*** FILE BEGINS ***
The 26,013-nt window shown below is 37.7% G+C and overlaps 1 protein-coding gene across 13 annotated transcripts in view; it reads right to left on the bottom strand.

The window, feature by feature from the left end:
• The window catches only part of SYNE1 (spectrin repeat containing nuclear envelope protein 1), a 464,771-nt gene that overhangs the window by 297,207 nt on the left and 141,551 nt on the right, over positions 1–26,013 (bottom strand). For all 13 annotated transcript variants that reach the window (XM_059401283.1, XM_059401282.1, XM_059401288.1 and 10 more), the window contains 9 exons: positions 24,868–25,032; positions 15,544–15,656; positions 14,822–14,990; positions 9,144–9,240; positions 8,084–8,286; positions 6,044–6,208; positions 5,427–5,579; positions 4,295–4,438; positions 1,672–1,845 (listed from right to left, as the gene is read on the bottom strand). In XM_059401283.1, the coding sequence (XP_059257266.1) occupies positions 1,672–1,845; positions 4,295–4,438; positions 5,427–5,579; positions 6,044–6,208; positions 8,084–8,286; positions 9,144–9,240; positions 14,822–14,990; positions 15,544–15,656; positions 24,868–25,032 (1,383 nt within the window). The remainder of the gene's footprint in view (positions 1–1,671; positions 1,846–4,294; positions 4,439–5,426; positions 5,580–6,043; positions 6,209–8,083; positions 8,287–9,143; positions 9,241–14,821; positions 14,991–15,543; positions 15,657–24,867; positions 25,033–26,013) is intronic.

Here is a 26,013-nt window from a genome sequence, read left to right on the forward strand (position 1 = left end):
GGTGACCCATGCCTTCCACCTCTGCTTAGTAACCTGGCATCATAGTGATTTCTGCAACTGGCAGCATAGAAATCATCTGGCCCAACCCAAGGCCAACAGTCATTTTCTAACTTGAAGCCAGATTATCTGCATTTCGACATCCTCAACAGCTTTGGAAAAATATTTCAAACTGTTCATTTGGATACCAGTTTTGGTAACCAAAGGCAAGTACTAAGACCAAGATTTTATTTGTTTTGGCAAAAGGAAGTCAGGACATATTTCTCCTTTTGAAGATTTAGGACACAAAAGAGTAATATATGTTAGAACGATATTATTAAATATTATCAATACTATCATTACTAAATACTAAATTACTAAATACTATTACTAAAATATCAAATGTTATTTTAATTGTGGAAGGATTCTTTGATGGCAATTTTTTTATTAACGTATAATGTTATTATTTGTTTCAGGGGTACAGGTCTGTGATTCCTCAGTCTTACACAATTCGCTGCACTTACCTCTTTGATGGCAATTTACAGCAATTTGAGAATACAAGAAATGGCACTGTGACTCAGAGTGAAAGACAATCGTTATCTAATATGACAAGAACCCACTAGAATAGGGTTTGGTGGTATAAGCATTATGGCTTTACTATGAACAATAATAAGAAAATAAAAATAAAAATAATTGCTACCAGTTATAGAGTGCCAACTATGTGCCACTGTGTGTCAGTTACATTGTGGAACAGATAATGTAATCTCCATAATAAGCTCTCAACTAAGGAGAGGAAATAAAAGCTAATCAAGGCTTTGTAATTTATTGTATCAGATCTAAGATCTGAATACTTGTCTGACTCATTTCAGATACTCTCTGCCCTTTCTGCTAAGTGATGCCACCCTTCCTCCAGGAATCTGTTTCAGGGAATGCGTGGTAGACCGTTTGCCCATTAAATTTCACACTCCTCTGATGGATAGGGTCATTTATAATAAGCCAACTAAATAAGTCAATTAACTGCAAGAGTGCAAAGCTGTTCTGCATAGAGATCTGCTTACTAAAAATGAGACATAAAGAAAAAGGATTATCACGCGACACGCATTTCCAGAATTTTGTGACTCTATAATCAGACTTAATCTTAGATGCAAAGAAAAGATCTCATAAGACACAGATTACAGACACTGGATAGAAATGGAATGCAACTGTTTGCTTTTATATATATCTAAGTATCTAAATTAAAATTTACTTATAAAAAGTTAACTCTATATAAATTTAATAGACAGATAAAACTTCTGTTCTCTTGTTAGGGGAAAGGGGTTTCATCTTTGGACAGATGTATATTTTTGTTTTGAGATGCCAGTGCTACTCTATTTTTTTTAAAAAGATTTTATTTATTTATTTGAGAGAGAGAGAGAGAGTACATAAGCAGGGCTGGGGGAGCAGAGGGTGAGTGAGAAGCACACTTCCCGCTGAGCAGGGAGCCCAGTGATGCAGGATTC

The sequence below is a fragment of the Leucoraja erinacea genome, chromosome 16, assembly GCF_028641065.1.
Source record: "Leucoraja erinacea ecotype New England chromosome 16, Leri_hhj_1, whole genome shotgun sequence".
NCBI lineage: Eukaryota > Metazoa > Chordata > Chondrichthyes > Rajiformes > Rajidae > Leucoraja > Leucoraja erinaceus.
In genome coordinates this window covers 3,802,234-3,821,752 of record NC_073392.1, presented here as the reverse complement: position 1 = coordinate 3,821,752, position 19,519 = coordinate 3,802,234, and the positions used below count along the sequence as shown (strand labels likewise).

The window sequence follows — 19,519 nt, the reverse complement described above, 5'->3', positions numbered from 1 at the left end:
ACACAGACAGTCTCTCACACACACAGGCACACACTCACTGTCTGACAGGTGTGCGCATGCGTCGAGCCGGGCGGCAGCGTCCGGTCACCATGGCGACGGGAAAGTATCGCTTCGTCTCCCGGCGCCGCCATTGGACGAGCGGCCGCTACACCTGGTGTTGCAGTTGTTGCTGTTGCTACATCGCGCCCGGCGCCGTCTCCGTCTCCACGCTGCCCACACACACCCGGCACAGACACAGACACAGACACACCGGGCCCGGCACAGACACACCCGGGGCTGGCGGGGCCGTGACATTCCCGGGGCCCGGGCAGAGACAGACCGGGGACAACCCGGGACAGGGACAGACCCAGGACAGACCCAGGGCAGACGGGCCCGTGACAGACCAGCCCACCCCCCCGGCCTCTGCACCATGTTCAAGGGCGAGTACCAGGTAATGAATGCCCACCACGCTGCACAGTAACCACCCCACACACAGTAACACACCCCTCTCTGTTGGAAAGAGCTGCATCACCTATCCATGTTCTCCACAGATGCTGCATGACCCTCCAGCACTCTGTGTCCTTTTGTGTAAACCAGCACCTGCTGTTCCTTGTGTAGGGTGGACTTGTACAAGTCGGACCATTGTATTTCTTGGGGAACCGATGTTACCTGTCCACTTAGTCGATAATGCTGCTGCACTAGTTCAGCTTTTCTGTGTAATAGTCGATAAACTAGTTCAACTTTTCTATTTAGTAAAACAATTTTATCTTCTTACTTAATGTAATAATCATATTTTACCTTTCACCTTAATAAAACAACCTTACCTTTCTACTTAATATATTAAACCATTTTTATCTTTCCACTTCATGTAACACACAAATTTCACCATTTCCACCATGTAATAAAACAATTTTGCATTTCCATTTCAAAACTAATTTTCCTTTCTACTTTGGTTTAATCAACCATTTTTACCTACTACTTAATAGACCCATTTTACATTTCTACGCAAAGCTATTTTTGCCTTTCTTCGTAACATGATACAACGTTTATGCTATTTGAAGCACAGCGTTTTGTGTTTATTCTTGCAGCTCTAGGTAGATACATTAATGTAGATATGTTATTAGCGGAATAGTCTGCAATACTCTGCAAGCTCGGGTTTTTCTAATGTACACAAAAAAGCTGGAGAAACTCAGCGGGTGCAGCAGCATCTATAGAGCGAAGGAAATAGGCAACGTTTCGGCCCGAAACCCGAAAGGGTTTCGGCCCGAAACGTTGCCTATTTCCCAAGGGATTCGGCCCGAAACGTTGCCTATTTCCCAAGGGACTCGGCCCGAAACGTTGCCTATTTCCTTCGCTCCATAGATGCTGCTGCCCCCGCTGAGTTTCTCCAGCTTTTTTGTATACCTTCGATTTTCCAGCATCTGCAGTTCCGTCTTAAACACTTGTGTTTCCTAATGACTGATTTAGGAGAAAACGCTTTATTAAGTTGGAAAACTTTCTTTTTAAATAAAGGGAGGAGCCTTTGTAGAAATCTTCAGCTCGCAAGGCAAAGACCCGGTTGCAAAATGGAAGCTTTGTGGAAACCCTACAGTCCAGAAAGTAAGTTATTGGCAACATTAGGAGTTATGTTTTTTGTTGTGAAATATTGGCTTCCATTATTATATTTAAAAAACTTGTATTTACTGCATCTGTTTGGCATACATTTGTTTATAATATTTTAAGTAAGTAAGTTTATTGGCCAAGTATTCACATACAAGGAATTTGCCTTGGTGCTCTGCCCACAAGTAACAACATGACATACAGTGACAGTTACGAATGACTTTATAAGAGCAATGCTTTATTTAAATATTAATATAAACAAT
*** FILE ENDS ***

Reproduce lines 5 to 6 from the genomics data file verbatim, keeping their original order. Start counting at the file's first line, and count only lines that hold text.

GGTGACCCATGCCTTCCACCTCTGCTTAGTAACCTGGCATCATAGTGATTTCTGCAACTGGCAGCATAGAAATCATCTGGCCCAACCCAAGGCCAACAGTCATTTTCTAACTTGAAGCCAGATTATCTGCATTTCGACATCCTCAACAGCTTTGGAAAAATATTTCAAACTGTTCATTTGGATACCAGTTTTGGTAACCAAAGGCAAGTACTAAGACCAAGATTTTATTTGTTTTGGCAAAAGGAAGTCAGGACATATTTCTCCTTTTGAAGATTTAGGACACAAAAGAGTAATATATGTTAGAACGATATTATTAAATATTATCAATACTATCATTACTAAATACTAAATTACTAAATACTATTACTAAAATATCAAATGTTATTTTAATTGTGGAAGGATTCTTTGATGGCAATTTTTTTATTAACGTATAATGTTATTATTTGTTTCAGGGGTACAGGTCTGTGATTCCTCAGTCTTACACAATTCGCTGCACTTACCTCTTTGATGGCAATTTACAGCAATTTGAGAATACAAGAAATGGCACTGTGACTCAGAGTGAAAGACAATCGTTATCTAATATGACAAGAACCCACTAGAATAGGGTTTGGTGGTATAAGCATTATGGCTTTACTATGAACAATAATAAGAAAATAAAAATAAAAATAATTGCTACCAGTTATAGAGTGCCAACTATGTGCCACTGTGTGTCAGTTACATTGTGGAACAGATAATGTAATCTCCATAATAAGCTCTCAACTAAGGAGAGGAAATAAAAGCTAATCAAGGCTTTGTAATTTATTGTATCAGATCTAAGATCTGAATACTTGTCTGACTCATTTCAGATACTCTCTGCCCTTTCTGCTAAGTGATGCCACCCTTCCTCCAGGAATCTGTTTCAGGGAATGCGTGGTAGACCGTTTGCCCATTAAATTTCACACTCCTCTGATGGATAGGGTCATTTATAATAAGCCAACTAAATAAGTCAATTAACTGCAAGAGTGCAAAGCTGTTCTGCATAGAGATCTGCTTACTAAAAATGAGACATAAAGAAAAAGGATTATCACGCGACACGCATTTCCAGAATTTTGTGACTCTATAATCAGACTTAATCTTAGATGCAAAGAAAAGATCTCATAAGACACAGATTACAGACACTGGATAGAAATGGAATGCAACTGTTTGCTTTTATATATATCTAAGTATCTAAATTAAAATTTACTTATAAAAAGTTAACTCTATATAAATTTAATAGACAGATAAAACTTCTGTTCTCTTGTTAGGGGAAAGGGGTTTCATCTTTGGACAGATGTATATTTTTGTTTTGAGATGCCAGTGCTACTCTATTTTTTTTAAAAAGATTTTATTTATTTATTTGAGAGAGAGAGAGAGAGTACATAAGCAGGGCTGGGGGAGCAGAGGGTGAGTGAGAAGCACACTTCCCGCTGAGCAGGGAGCCCAGTGATGCAGGATTC

The sequence below is a fragment of the Leucoraja erinacea genome, chromosome 16, assembly GCF_028641065.1.